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Odoemene v. Greenpoint Mortgage Funding

January 28, 2010

EMMANUEL ODOEMENE, PLAINTIFF-APPELLANT,
v.
GREENPOINT MORTGAGE FUNDING, INC., DEFENDANT-RESPONDENT.



On appeal from the Superior Court of New Jersey, Law Division, Essex County, Docket No. L-8703-07.

Per curiam.

NOT FOR PUBLICATION WITHOUT THE APPROVAL OF THE APPELLATE DIVISION

Submitted December 14, 2009

Before Judges Rodríguez and Yannotti.

Plaintiff Emmanuel Odoemene appeals from an order entered by the trial court on October 24, 2008, granting summary judgment in favor of defendant Greenpoint Mortgage Funding, Inc. (Greenpoint), and an order entered on December 19, 2008, denying his motion for reconsideration.

We affirm.

On October 31, 2007, plaintiff filed a complaint in the Law Division against Greenpoint, alleging that it fraudulently provided negative information to certain credit reporting agencies regarding plaintiff's loans. Plaintiff alleged that Greenpoint did not make the loans and several requests he made to correct the erroneous reports to the credit agencies were ignored. Plaintiff claimed that he sustained monetary damages due to the erroneous reports to the credit agencies.

On September 23, 2008, Greenpoint filed a motion for summary judgment. Greenpoint argued that plaintiff claims failed as a matter of law because the Fair Credit Reporting Act, 15 U.S.C.A. §§ 1681 to 1681(x) (FCRA), does not establish a private cause of action against a lender for providing inaccurate information to a credit reporting agency. In support of its motion, Greenpoint submitted a certification from Betty Johnson (Johnson), who is a litigation paralegal for the company.

In her certification, Johnson explained that on November 6, 2006, plaintiff and his wife, Doris Odoemene, delivered a note to Wall Street Financial Corporation (Wall Street), evidencing a loan in the amount of $552,000, payable over a thirty-year period. To secure the repayment of the note, plaintiff and his wife executed and delivered to Wall Street a mortgage lien against their residence in Newark, New Jersey. The mortgage was recorded in the Office of the Clerk for Essex County. The note and mortgage were assigned to Greenpoint.

Johnson stated that the loan transaction had been initially scheduled to close in August 2006, with the first payment due on October 1, 2006. However, on the scheduled closing date, plaintiff refused to execute the loan documents due to his dissatisfaction with some of the terms in those documents. The transaction ultimately closed on November 6, 2006.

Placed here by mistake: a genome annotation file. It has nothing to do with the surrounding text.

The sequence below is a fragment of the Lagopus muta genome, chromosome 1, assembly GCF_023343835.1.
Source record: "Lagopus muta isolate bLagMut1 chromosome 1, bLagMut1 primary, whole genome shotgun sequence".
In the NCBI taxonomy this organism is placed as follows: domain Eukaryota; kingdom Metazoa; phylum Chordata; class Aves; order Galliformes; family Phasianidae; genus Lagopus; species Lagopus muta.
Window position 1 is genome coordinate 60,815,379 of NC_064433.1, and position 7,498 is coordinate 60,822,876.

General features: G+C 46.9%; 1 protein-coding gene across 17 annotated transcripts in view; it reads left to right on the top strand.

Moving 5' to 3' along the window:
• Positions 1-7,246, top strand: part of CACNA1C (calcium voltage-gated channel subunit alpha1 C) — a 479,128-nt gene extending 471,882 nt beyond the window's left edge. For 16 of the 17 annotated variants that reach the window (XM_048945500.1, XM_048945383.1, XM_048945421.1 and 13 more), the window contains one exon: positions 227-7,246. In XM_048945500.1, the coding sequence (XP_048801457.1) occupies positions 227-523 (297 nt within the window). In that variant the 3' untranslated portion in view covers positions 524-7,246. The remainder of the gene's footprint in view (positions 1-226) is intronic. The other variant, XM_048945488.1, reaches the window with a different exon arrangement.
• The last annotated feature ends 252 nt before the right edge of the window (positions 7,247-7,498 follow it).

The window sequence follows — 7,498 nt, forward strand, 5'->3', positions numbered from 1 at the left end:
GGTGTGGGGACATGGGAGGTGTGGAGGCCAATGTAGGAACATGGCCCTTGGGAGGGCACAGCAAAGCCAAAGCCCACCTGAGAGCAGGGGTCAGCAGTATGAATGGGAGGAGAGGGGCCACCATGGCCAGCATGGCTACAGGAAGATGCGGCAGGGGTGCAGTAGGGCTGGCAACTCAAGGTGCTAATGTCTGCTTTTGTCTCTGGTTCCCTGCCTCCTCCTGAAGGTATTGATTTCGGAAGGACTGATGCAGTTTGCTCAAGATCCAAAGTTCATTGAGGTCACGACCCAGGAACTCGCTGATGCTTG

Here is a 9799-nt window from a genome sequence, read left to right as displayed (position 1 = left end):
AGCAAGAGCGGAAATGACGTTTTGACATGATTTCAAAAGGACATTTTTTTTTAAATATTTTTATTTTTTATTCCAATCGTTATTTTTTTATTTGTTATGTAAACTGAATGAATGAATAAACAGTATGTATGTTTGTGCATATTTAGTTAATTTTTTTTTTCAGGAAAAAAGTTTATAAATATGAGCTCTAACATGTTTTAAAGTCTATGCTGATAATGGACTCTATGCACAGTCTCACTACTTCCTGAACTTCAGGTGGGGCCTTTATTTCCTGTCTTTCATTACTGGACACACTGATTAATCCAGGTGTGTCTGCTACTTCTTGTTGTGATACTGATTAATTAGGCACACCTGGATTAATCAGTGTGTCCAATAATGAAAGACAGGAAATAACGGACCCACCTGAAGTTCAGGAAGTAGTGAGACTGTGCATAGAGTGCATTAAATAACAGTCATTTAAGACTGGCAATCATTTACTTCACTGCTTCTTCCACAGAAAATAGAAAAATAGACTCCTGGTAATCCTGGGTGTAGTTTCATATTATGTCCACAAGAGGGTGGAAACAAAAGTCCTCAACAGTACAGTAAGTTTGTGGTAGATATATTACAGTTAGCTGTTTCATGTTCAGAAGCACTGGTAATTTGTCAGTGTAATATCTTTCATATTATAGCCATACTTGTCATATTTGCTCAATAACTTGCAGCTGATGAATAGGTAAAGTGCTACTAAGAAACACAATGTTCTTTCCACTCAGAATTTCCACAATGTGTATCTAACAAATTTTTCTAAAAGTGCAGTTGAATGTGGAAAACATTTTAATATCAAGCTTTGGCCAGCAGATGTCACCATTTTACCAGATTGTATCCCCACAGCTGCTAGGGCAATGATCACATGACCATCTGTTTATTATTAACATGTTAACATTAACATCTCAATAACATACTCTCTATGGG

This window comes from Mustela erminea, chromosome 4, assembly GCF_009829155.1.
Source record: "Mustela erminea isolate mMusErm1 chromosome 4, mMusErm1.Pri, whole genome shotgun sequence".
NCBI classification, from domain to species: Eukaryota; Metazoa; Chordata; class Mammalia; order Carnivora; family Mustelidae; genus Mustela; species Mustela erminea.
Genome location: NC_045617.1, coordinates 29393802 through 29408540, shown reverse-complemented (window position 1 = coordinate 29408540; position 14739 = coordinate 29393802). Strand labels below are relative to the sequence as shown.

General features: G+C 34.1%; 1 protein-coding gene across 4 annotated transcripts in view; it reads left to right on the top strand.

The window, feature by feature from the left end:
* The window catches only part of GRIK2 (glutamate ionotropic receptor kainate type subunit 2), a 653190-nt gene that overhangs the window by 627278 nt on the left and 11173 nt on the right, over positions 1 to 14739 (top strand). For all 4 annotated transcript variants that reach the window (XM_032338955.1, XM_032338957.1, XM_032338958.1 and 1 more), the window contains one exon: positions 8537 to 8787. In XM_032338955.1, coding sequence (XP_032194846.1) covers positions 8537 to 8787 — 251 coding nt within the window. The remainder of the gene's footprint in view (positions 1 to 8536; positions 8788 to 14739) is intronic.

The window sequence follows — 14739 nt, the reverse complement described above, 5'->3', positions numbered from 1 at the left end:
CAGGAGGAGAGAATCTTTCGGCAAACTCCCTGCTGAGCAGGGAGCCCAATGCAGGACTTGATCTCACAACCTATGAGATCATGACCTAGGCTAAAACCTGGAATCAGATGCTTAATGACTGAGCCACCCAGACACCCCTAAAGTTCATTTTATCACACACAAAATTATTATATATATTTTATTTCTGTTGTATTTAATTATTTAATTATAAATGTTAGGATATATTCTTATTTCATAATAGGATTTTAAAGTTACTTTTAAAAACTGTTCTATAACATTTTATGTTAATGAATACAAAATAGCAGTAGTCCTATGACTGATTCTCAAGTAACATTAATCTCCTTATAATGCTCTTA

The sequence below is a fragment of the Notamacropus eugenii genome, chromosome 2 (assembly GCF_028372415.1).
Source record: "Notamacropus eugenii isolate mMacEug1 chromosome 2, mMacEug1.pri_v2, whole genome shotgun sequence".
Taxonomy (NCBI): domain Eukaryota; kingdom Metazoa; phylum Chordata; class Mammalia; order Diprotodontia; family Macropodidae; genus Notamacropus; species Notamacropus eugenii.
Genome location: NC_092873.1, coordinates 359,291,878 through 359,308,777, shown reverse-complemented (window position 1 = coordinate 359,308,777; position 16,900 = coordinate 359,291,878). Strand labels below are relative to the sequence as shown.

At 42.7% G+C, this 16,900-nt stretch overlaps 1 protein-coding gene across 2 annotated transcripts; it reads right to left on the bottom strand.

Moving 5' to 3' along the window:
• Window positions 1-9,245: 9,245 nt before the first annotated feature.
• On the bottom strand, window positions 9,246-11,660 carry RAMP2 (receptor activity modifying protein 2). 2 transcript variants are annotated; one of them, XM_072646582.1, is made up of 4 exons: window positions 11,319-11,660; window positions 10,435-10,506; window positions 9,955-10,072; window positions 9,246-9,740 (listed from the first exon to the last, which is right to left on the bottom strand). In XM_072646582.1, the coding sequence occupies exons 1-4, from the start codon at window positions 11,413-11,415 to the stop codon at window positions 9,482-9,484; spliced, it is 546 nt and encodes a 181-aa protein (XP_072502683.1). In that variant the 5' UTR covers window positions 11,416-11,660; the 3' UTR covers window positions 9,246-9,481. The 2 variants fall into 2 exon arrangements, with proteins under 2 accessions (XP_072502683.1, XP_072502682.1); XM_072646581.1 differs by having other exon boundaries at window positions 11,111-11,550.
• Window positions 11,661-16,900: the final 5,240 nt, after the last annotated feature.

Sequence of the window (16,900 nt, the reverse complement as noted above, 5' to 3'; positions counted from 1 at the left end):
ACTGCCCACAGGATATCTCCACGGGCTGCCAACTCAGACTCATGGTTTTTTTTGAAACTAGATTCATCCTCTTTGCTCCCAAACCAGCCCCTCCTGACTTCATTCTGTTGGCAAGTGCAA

Johnson acknowledged that the lender erroneously informed the credit reporting agencies that the first payment on the loan had been due on October 1, 2006, and the first three monthly payments were thirty days late. Johnson stated that on December 14, 2006, December 15, 2006, and May 16, 2007, Greenpoint sent electronic notices and certain forms to the four major credit reporting agencies correcting the error "to show that the payments due under the note and mortgage were made in a current manner."

The trial court considered Greenpoint's motion on October 24, 2008, and placed its decision on the record. The court found that plaintiff did not have a cause of action under the FCRA against Greenpoint based on the provision of inaccurate information to the credit agencies. The court accordingly entered an order dated October 24, 2008, granting Greenpoint's motion for summary judgment. Plaintiff thereafter filed a motion for reconsideration, which the court denied by order entered on December 19, 2008. This appeal followed.

When reviewing an order granting summary judgment, we apply the same standards that are applied by the trial court when ruling on a motion seeking that relief. Liberty Surplus Ins. Corp. v. Nowell Amoroso, P.A., 189 N.J. 436, 445-46 (2007); Stoffels v. Harmony Hill Farm, 389 N.J. Super. 207, 209 (App. Div. 2006). Summary judgment may be granted when there are no genuine issues of material fact and the moving party is entitled to judgment as a matter of law. R. 4:46-2(c); Brill v. Guardian Life Ins. Co. of Am., 142 N.J. 520, 540 (1995).

Plaintiff argues that the trial court erroneously determined that he did not have a cause of action against Greenpoint under the FCRA based on the inaccurate reporting to the credit agencies that he was late ...


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